Motivated by brisk sales of diet sodas by its parent company (Coca Cola), Taylor California Cellars is targeting its light wine campaign for the health play. "Our lights are not positioned with taste as a factor," says vice president Margaret Stern in Atlanta. "There is no mystique about it. It is more a refreshment wine, easy-to-sip beverage." In her view, light wines are not even intended to complement food.
The low-cal drive intensified last fall, when Paul Masson introduced a Light Chablis with still fewer calories (50 and only 7.1 percent alcohol). Backed by the commitment of its parent (Seagrams) to "pour more money into TV and merchandising support for Masson Light than for any single product in Paul Masson's history," its Light Chablis and Light Rose' (54 calories and 7.1 percent alcohol) are now acknowledged to be out in front.
Almaden had initially been cool to the lights. "We had to make sure that the category was solid," says Greg Sivaslian, director of marketing for Almaden. "So we hung back somewhat, then we decided to move on it," adds Almaden's top marketing official in San Jose. Sivaslian notes that Almaden's Light Chablis has fewer calories than even Masson (47) and is currently the lowest in alcohol at 7 percent, the minimum level permitted by federal law.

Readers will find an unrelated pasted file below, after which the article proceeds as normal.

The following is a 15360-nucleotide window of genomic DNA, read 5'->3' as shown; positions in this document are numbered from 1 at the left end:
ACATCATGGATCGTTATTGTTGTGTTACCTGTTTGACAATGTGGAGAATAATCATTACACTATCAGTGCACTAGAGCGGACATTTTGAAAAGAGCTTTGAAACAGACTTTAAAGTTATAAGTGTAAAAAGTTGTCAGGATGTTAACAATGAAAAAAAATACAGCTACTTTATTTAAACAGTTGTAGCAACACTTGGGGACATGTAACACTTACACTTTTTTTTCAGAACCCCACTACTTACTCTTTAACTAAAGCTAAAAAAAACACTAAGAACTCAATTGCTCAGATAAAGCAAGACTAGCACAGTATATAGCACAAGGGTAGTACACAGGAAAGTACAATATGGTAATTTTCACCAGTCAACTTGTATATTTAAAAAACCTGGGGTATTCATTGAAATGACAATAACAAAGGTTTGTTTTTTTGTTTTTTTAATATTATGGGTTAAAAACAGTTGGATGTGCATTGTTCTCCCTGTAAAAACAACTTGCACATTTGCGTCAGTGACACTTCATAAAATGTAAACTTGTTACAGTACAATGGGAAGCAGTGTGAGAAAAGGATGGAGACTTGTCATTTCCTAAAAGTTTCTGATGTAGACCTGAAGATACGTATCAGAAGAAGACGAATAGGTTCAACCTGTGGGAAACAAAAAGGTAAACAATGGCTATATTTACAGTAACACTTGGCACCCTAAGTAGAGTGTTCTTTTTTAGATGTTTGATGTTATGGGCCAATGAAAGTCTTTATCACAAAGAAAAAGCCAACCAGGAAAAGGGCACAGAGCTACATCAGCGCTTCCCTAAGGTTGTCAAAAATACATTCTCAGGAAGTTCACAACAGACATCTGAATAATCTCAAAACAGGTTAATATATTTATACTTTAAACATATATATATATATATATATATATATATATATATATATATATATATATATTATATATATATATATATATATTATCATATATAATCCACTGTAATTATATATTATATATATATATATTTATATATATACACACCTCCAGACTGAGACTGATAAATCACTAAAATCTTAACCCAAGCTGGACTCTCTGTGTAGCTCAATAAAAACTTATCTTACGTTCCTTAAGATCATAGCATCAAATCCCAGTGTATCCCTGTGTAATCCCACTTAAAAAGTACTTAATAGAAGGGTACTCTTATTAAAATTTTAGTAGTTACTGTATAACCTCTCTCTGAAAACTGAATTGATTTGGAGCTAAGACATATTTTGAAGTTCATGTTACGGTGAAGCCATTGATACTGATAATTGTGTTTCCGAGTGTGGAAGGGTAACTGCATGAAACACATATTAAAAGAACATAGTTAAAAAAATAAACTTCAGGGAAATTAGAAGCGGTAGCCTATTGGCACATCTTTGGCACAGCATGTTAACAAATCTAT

While firms such as Geyser Peak, Delicato, Franzia and San Martin also have introduced light or "soft" wines, there is some doubt in the industry that the category is viable. California pioneer Robert Mondavi--whose winery now sells a million cases a year nationwide--is unconvinced that light wines will deliver enough taste or fullness to establish the 10 to 15 percent submarket that others are predicting. Neither Gallo--the largest California wine producer--nor Inglenook (United Vintners) has expressed interest in offering such wines.